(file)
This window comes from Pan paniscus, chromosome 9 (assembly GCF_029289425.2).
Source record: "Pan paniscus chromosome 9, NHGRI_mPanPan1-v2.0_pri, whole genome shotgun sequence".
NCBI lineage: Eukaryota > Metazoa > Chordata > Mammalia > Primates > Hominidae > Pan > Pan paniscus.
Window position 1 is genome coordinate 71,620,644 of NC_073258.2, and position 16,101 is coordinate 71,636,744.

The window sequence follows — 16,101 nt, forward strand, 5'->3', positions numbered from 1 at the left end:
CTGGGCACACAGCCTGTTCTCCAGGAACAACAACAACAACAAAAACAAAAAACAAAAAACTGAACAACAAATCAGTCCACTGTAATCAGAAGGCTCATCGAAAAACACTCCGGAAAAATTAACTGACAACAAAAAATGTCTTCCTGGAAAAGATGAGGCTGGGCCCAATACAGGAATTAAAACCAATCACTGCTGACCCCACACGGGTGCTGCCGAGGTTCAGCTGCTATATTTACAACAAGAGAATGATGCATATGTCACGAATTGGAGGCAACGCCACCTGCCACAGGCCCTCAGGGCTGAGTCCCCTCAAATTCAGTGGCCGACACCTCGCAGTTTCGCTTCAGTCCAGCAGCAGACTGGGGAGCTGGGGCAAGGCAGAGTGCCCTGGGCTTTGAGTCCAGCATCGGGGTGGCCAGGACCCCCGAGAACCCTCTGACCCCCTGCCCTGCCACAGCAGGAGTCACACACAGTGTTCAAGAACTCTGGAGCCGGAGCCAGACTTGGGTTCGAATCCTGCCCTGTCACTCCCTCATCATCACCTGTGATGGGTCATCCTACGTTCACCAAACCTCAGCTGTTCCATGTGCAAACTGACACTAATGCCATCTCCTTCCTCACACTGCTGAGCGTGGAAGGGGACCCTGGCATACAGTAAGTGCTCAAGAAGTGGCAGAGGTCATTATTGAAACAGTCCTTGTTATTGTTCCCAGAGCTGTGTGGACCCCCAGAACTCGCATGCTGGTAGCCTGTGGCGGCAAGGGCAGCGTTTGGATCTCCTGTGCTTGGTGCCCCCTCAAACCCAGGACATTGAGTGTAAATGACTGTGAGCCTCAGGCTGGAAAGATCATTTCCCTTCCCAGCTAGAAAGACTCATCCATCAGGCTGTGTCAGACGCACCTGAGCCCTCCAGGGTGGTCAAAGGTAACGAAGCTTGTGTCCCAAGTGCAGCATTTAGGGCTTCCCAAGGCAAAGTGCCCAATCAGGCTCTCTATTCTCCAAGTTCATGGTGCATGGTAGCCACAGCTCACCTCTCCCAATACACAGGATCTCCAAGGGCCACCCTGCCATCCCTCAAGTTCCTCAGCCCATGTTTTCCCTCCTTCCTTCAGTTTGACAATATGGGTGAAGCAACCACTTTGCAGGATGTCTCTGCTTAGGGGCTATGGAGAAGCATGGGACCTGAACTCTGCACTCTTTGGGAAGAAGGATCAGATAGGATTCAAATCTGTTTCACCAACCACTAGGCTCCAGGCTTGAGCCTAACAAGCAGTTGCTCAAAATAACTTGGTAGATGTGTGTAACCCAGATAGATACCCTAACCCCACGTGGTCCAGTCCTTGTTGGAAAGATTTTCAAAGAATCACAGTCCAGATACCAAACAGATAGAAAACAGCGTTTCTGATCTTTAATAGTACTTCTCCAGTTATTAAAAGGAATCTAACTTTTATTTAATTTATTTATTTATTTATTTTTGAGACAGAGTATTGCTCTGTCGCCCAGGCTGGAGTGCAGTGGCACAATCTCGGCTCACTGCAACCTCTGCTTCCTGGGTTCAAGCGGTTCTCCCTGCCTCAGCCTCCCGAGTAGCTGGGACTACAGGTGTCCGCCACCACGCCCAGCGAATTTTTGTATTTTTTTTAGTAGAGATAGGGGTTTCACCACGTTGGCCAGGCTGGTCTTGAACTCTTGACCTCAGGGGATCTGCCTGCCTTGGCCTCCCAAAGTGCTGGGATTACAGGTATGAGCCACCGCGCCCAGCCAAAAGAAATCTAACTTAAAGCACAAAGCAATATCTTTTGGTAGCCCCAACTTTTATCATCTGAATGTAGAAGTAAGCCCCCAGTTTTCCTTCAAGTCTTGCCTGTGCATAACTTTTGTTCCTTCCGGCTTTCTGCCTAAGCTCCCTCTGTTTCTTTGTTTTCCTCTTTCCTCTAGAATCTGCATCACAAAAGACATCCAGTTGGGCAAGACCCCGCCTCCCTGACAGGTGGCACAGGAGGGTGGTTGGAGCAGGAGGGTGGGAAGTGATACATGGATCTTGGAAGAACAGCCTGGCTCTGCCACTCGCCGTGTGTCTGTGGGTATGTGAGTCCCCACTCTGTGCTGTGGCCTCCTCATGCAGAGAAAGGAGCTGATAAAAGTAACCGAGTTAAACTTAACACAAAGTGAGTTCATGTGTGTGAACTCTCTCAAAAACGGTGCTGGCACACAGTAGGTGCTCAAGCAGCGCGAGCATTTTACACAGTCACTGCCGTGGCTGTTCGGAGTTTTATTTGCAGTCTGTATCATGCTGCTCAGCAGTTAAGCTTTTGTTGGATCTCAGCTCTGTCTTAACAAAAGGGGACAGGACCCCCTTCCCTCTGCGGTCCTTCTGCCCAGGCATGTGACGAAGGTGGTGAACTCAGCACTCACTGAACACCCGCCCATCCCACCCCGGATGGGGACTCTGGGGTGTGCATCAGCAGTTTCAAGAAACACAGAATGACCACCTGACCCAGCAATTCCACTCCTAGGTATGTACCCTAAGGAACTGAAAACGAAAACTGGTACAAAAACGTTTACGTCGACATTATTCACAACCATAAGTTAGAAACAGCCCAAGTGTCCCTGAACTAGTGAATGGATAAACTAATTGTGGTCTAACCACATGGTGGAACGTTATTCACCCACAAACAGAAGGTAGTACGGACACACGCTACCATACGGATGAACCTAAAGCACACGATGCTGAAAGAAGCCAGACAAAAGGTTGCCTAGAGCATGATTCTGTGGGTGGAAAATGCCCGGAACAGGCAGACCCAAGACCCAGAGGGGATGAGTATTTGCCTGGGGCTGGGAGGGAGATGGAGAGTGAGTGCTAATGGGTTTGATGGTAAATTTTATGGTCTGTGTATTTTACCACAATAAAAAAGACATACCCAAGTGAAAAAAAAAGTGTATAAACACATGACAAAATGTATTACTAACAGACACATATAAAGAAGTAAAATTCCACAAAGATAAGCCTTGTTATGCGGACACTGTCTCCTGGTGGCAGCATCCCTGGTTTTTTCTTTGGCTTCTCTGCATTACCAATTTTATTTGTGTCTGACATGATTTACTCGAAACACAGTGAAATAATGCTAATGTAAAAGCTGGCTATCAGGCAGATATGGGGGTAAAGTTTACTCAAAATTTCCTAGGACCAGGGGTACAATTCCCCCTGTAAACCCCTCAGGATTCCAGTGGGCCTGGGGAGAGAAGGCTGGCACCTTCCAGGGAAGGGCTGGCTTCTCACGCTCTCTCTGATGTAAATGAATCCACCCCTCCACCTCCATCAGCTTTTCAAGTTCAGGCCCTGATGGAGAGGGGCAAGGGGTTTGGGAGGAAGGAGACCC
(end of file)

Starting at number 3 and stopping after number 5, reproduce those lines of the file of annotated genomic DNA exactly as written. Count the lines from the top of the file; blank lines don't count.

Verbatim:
NCBI lineage: Eukaryota > Metazoa > Chordata > Mammalia > Primates > Hominidae > Pan > Pan paniscus.
Window position 1 is genome coordinate 71,620,644 of NC_073258.2, and position 16,101 is coordinate 71,636,744.

The window sequence follows — 16,101 nt, forward strand, 5'->3', positions numbered from 1 at the left end: